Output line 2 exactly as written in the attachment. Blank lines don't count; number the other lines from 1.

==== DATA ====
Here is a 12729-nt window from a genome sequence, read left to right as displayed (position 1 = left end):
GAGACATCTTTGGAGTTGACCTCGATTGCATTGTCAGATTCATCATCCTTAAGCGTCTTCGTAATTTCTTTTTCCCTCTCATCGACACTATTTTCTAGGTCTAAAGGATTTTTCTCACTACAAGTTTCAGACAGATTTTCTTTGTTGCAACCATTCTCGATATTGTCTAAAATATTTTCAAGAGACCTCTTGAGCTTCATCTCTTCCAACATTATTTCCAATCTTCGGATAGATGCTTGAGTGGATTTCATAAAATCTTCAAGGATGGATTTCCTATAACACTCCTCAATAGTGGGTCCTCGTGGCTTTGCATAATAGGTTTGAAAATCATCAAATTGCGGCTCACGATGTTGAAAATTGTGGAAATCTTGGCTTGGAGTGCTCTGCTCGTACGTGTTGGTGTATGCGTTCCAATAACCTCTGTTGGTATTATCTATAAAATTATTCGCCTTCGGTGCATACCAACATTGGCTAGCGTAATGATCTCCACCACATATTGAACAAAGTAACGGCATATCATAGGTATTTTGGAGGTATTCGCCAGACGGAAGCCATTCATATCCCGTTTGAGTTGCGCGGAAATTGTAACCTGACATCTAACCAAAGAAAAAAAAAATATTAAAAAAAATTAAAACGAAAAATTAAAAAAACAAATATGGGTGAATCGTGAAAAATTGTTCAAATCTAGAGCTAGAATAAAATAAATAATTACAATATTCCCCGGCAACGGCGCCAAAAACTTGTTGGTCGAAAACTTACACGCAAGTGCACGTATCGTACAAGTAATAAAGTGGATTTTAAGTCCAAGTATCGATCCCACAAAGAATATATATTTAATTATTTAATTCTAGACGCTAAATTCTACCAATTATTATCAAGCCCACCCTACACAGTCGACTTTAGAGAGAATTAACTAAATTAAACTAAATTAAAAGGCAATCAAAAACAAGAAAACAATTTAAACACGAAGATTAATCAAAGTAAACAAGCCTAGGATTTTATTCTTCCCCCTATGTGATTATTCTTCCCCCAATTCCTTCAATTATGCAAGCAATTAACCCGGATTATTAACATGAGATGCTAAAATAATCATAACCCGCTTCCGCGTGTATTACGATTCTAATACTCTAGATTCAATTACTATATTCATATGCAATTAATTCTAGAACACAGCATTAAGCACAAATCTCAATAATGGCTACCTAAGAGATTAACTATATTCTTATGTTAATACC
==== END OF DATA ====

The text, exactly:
GAGACATCTTTGGAGTTGACCTCGATTGCATTGTCAGATTCATCATCCTTAAGCGTCTTCGTAATTTCTTTTTCCCTCTCATCGACACTATTTTCTAGGTCTAAAGGATTTTTCTCACTACAAGTTTCAGACAGATTTTCTTTGTTGCAACCATTCTCGATATTGTCTAAAATATTTTCAAGAGACCTCTTGAGCTTCATCTCTTCCAACATTATTTCCAATCTTCGGATAGATGCTTGAGTGGATTTCATAAAATCTTCAAGGATGGATTTCCTATAACACTCCTCAATAGTGGGTCCTCGTGGCTTTGCATAATAGGTTTGAAAATCATCAAATTGCGGCTCACGATGTTGAAAATTGTGGAAATCTTGGCTTGGAGTGCTCTGCTCGTACGTGTTGGTGTATGCGTTCCAATAACCTCTGTTGGTATTATCTATAAAATTATTCGCCTTCGGTGCATACCAACATTGGCTAGCGTAATGATCTCCACCACATATTGAACAAAGTAACGGCATATCATAGGTATTTTGGAGGTATTCGCCAGACGGAAGCCATTCATATCCCGTTTGAGTTGCGCGGAAATTGTAACCTGACATCTAACCAAAGAAAAAAAAAATATTAAAAAAAATTAAAACGAAAAATTAAAAAAACAAATATGGGTGAATCGTGAAAAATTGTTCAAATCTAGAGCTAGAATAAAATAAATAATTACAATATTCCCCGGCAACGGCGCCAAAAACTTGTTGGTCGAAAACTTACACGCAAGTGCACGTATCGTACAAGTAATAAAGTGGATTTTAAGTCCAAGTATCGATCCCACAAAGAATATATATTTAATTATTTAATTCTAGACGCTAAATTCTACCAATTATTATCAAGCCCACCCTACACAGTCGACTTTAGAGAGAATTAACTAAATTAAACTAAATTAAAAGGCAATCAAAAACAAGAAAACAATTTAAACACGAAGATTAATCAAAGTAAACAAGCCTAGGATTTTATTCTTCCCCCTATGTGATTATTCTTCCCCCAATTCCTTCAATTATGCAAGCAATTAACCCGGATTATTAACATGAGATGCTAAAATAATCATAACCCGCTTCCGCGTGTATTACGATTCTAATACTCTAGATTCAATTACTATATTCATATGCAATTAATTCTAGAACACAGCATTAAGCACAAATCTCAATAATGGCTACCTAAGAGATTAACTATATTCTTATGTTAATACC